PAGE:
In March, the FTC announced that it was suing a cancer charity for misrepresenting itself to potential donors. According to the FTC:

Cancer Recovery Foundation, Inc. (CRFI) was a sham charity that lied to donors about how their donations would be spent. Instead of helping cancer patients, the vast majority of every donation went to fundraisers and CRFI’s executive director. Cancer patients got only about 1% of the $18.25 million donated to the charity.

Disaster relief charities

Following natural disasters such as hurricanes, floods, and tornadoes, relief organizations rush to the scene. While the disaster is still in the news, relief organizations find it to be a good time to solicit donations. Same goes for scammers, however. 

Recently, the FTC issued a consumer alert, Spot scammers looking to profit from Midwest tornadoes. The alert cautioned tornado victims to be aware of scammers who swoop in following a natural disaster. The FTC reminds disaster victims that government agencies such as FEMA and the Small Business Administration do not charge an application fee to qualify for government grants. It also warns homeowners to beware of repair crews who demand payment upfront.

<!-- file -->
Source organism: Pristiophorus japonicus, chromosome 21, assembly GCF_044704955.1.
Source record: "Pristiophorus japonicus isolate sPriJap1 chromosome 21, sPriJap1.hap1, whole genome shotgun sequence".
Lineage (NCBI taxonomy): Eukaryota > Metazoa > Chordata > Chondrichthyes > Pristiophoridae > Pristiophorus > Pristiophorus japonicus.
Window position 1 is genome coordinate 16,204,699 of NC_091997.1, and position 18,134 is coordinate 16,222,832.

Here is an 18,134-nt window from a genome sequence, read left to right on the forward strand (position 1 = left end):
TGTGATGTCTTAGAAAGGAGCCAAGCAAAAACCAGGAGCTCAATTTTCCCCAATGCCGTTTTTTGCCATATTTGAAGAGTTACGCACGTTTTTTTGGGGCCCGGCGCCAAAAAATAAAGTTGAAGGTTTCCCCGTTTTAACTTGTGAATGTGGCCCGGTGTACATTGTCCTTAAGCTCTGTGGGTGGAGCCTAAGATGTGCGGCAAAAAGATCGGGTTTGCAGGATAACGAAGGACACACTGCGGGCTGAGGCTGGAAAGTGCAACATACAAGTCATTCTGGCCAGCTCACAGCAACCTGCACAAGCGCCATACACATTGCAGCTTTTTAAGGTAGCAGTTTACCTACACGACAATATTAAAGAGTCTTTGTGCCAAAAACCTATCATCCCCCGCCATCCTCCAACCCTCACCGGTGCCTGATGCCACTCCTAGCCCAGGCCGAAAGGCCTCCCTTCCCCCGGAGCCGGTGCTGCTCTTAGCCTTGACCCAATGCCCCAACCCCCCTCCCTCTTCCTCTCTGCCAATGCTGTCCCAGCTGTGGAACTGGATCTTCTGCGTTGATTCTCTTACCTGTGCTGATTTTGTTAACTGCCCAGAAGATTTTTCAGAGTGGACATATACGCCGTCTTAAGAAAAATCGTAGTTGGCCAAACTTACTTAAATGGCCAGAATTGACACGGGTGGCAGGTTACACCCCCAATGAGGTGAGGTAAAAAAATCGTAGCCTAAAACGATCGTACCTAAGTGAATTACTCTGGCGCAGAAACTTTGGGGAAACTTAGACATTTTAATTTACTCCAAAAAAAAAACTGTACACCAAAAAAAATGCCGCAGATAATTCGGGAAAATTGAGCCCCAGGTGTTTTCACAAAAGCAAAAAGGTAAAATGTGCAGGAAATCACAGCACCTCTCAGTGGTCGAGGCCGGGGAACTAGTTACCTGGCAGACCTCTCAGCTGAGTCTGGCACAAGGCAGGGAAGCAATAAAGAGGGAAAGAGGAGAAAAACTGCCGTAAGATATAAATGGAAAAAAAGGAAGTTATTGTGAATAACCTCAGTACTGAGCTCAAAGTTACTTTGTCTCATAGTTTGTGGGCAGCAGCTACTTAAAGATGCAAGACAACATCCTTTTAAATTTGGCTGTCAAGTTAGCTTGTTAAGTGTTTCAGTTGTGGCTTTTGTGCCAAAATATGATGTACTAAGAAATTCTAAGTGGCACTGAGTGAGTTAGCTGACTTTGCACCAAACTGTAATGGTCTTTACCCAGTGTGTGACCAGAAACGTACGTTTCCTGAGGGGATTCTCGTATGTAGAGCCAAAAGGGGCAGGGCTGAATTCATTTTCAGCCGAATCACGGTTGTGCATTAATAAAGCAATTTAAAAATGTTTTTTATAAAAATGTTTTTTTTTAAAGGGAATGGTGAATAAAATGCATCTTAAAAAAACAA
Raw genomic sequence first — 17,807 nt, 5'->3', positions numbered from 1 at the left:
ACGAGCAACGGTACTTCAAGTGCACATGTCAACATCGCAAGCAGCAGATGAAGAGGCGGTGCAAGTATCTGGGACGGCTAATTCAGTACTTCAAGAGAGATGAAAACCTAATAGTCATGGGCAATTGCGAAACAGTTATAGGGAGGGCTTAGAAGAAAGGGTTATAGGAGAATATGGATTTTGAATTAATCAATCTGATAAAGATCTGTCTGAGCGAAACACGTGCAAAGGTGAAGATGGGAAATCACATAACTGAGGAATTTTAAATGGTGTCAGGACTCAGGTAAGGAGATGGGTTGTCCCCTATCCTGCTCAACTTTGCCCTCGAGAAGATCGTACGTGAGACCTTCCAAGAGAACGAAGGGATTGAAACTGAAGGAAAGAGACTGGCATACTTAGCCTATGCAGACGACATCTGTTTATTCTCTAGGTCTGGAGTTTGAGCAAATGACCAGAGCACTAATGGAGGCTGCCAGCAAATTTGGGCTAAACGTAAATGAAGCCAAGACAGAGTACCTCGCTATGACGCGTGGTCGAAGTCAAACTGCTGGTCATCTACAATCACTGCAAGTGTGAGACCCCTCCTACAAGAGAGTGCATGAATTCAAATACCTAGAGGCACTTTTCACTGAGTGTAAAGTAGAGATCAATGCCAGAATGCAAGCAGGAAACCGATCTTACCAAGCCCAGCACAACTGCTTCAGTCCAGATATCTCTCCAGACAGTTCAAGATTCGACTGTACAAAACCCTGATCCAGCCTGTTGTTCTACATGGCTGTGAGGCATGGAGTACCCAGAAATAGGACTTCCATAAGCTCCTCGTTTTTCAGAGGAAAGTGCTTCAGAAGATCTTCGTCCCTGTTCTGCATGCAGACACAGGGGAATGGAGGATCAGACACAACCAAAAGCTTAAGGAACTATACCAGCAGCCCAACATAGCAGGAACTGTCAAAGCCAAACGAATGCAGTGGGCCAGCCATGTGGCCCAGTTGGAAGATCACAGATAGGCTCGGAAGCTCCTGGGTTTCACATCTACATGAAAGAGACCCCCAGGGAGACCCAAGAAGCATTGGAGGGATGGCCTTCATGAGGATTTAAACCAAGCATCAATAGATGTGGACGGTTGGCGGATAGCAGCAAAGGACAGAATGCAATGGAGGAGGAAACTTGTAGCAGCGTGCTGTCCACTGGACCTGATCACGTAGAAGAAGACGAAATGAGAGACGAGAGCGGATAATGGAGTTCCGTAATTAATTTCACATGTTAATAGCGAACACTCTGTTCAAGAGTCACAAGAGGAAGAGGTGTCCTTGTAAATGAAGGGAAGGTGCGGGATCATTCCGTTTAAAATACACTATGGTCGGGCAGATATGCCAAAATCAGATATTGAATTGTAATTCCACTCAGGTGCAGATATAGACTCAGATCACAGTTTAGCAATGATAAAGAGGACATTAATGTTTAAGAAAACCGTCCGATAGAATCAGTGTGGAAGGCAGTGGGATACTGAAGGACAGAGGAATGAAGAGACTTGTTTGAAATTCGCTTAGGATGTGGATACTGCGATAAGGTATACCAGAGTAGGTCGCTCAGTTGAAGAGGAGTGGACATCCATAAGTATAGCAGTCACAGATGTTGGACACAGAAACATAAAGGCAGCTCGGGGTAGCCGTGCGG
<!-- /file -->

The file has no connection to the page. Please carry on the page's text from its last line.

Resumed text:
Suggestions for donating safely

There are many, many charities and nonprofits that do amazing work, and there’s no reason to refrain from donating just because scams exist. But the next time you get a cold call from a charity, consider the FTC’s advice on Donating Safely and Avoiding Scams. Here are four suggestions from the FTC:

  1. Research the charity. Start by using one or more of these websites, which offer reports and ratings on how charitable organizations spend donations:
  2. Be careful how you pay. Never make a donation by using cash, a gift card or by wiring money. Pay by credit card or check, which offer more protections. 
  3. Don’t trust caller ID. Scammers can change the caller ID to make the call look like it’s from a local area code.
  4. Watch for other red flags. Scammers will often make vague claims but give no specifics about how your donation will be used. They’ll also try to rush you into making a donation. 


How to avoid charity and nonprofit scams

The best way to avoid charity and nonprofit scams is to keep them from ever reaching your phone.  

For carriers, there’s Hiya Protect. It’s a complete call protection solution that enables mobile network carriers to protect their subscribers by blocking fraud calls and labeling spam calls. Hiya Protect uses a proprietary multi-layer approach that analyzes the phone number, call characteristics, the call recipient, and even the calling enterprise’s history across all numbers used.

For enterprises, there’s Hiya Connect. Hiya Connect’s branded caller ID enables businesses to display their company name, logo and reason for the call on the recipient’s mobile phone, so customers can feel safe when they answer.

For individuals, there’s the Hiya mobile app. It’s a great solution for individuals who use a phone carrier that doesn’t offer spam protection at the network level.   

Author Hiya Team